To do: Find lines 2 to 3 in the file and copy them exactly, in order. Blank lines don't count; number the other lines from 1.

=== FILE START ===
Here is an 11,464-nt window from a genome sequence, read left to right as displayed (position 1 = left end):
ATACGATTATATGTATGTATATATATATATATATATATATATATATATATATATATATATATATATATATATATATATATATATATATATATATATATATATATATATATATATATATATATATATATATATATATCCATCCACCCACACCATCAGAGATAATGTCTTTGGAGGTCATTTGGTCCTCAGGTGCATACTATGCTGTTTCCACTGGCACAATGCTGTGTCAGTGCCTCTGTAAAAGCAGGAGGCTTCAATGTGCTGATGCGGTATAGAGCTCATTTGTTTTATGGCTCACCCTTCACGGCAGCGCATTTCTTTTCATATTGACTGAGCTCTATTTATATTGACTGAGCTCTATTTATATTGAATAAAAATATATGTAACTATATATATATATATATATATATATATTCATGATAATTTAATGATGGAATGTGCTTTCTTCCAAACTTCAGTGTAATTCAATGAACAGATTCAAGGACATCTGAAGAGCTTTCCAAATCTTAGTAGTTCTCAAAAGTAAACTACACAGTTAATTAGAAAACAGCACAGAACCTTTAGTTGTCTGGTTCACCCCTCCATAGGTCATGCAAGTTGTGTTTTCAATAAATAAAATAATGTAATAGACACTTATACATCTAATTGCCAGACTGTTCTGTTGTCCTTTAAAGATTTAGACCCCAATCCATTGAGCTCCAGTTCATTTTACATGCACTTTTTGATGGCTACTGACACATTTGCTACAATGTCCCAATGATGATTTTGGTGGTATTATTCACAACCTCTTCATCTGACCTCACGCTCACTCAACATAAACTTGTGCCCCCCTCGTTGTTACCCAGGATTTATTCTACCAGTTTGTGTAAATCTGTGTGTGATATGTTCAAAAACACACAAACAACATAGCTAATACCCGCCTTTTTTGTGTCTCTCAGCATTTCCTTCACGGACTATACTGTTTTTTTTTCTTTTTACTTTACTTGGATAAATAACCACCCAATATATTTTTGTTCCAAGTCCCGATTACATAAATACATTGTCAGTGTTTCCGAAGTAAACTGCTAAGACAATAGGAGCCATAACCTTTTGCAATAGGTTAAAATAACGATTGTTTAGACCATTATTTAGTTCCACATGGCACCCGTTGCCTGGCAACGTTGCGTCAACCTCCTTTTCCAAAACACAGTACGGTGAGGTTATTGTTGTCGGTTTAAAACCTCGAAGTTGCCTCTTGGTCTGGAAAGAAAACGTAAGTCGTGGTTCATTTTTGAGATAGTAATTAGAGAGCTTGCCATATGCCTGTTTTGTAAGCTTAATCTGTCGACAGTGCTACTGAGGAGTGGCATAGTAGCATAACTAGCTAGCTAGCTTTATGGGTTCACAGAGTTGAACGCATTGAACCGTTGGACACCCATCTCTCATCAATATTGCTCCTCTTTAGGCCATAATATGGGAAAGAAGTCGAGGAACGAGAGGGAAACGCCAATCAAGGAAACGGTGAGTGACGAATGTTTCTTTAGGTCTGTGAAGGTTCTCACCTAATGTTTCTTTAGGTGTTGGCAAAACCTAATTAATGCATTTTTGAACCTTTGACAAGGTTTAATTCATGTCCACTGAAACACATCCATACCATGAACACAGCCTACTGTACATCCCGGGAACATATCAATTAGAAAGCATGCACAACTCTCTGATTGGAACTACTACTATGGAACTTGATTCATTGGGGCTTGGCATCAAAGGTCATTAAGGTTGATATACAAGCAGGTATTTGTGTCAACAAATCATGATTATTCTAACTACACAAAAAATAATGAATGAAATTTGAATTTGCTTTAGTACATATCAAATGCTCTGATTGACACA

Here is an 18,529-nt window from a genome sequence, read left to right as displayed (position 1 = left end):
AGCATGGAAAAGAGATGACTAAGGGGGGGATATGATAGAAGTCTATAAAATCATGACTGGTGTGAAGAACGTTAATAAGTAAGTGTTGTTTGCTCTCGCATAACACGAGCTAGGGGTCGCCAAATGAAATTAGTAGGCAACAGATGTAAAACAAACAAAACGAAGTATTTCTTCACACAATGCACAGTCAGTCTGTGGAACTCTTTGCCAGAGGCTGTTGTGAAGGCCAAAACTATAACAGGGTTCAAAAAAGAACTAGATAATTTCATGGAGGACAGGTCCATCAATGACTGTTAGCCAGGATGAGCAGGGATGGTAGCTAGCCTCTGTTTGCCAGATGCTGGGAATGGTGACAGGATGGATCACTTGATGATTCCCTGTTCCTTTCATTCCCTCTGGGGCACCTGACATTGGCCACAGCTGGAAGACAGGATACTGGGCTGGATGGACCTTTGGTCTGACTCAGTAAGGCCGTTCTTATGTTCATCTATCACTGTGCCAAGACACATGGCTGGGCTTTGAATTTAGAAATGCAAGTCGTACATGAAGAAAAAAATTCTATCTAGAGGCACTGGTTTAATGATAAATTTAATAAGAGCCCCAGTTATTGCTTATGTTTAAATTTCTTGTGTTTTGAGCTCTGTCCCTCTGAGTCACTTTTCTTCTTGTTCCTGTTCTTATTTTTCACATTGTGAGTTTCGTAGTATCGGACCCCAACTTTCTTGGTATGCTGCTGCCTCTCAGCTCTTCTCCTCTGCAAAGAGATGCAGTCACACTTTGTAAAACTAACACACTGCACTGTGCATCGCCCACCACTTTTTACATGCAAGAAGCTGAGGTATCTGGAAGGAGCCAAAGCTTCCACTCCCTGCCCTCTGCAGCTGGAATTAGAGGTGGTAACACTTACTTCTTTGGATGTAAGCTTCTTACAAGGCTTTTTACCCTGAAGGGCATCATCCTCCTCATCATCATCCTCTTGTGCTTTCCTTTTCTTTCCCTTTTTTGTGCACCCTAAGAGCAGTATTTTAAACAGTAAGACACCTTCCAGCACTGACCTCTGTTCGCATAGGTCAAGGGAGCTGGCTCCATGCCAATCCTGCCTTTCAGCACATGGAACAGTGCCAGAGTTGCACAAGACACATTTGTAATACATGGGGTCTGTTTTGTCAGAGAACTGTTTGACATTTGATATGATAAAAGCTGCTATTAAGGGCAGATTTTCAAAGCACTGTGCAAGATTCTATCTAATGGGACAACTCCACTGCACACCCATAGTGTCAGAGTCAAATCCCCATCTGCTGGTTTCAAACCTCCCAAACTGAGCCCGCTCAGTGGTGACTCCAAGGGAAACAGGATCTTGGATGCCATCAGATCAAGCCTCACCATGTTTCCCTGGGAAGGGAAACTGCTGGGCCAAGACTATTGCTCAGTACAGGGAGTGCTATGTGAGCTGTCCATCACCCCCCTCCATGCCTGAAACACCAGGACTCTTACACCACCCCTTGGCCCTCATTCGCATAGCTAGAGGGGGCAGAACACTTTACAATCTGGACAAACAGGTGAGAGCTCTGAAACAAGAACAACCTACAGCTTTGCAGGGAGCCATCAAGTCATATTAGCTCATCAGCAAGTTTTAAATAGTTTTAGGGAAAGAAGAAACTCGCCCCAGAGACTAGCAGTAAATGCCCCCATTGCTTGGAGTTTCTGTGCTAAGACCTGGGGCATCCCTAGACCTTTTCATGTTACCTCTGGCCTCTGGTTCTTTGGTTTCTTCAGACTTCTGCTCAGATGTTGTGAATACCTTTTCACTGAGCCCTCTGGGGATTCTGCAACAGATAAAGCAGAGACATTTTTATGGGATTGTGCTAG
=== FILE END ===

ATACGATTATATGTATGTATATATATATATATATATATATATATATATATATATATATATATATATATATATATATATATATATATATATATATATATATATATATATATATATATATATATATATATATATATATCCATCCACCCACACCATCAGAGATAATGTCTTTGGAGGTCATTTGGTCCTCAGGTGCATACTATGCTGTTTCCACTGGCACAATGCTGTGTCAGTGCCTCTGTAAAAGCAGGAGGCTTCAATGTGCTGATGCGGTATAGAGCTCATTTGTTTTATGGCTCACCCTTCACGGCAGCGCATTTCTTTTCATATTGACTGAGCTCTATTTATATTGACTGAGCTCTATTTATATTGAATAAAAATATATGTAACTATATATATATATATATATATATATATTCATGATAATTTAATGATGGAATGTGCTTTCTTCCAAACTTCAGTGTAATTCAATGAACAGATTCAAGGACATCTGAAGAGCTTTCCAAATCTTAGTAGTTCTCAAAAGTAAACTACACAGTTAATTAGAAAACAGCACAGAACCTTTAGTTGTCTGGTTCACCCCTCCATAGGTCATGCAAGTTGTGTTTTCAATAAATAAAATAATGTAATAGACACTTATACATCTAATTGCCAGACTGTTCTGTTGTCCTTTAAAGATTTAGACCCCAATCCATTGAGCTCCAGTTCATTTTACATGCACTTTTTGATGGCTACTGACACATTTGCTACAATGTCCCAATGATGATTTTGGTGGTATTATTCACAACCTCTTCATCTGACCTCACGCTCACTCAACATAAACTTGTGCCCCCCTCGTTGTTACCCAGGATTTATTCTACCAGTTTGTGTAAATCTGTGTGTGATATGTTCAAAAACACACAAACAACATAGCTAATACCCGCCTTTTTTGTGTCTCTCAGCATTTCCTTCACGGACTATACTGTTTTTTTTTCTTTTTACTTTACTTGGATAAATAACCACCCAATATATTTTTGTTCCAAGTCCCGATTACATAAATACATTGTCAGTGTTTCCGAAGTAAACTGCTAAGACAATAGGAGCCATAACCTTTTGCAATAGGTTAAAATAACGATTGTTTAGACCATTATTTAGTTCCACATGGCACCCGTTGCCTGGCAACGTTGCGTCAACCTCCTTTTCCAAAACACAGTACGGTGAGGTTATTGTTGTCGGTTTAAAACCTCGAAGTTGCCTCTTGGTCTGGAAAGAAAACGTAAGTCGTGGTTCATTTTTGAGATAGTAATTAGAGAGCTTGCCATATGCCTGTTTTGTAAGCTTAATCTGTCGACAGTGCTACTGAGGAGTGGCATAGTAGCATAACTAGCTAGCTAGCTTTATGGGTTCACAGAGTTGAACGCATTGAACCGTTGGACACCCATCTCTCATCAATATTGCTCCTCTTTAGGCCATAATATGGGAAAGAAGTCGAGGAACGAGAGGGAAACGCCAATCAAGGAAACGGTGAGTGACGAATGTTTCTTTAGGTCTGTGAAGGTTCTCACCTAATGTTTCTTTAGGTGTTGGCAAAACCTAATTAATGCATTTTTGAACCTTTGACAAGGTTTAATTCATGTCCACTGAAACACATCCATACCATGAACACAGCCTACTGTACATCCCGGGAACATATCAATTAGAAAGCATGCACAACTCTCTGATTGGAACTACTACTATGGAACTTGATTCATTGGGGCTTGGCATCAAAGGTCATTAAGGTTGATATACAAGCAGGTATTTGTGTCAACAAATCATGATTATTCTAACTACACAAAAAATAATGAATGAAATTTGAATTTGCTTTAGTACATATCAAATGCTCTGATTGACACA

Here is an 18,529-nt window from a genome sequence, read left to right as displayed (position 1 = left end):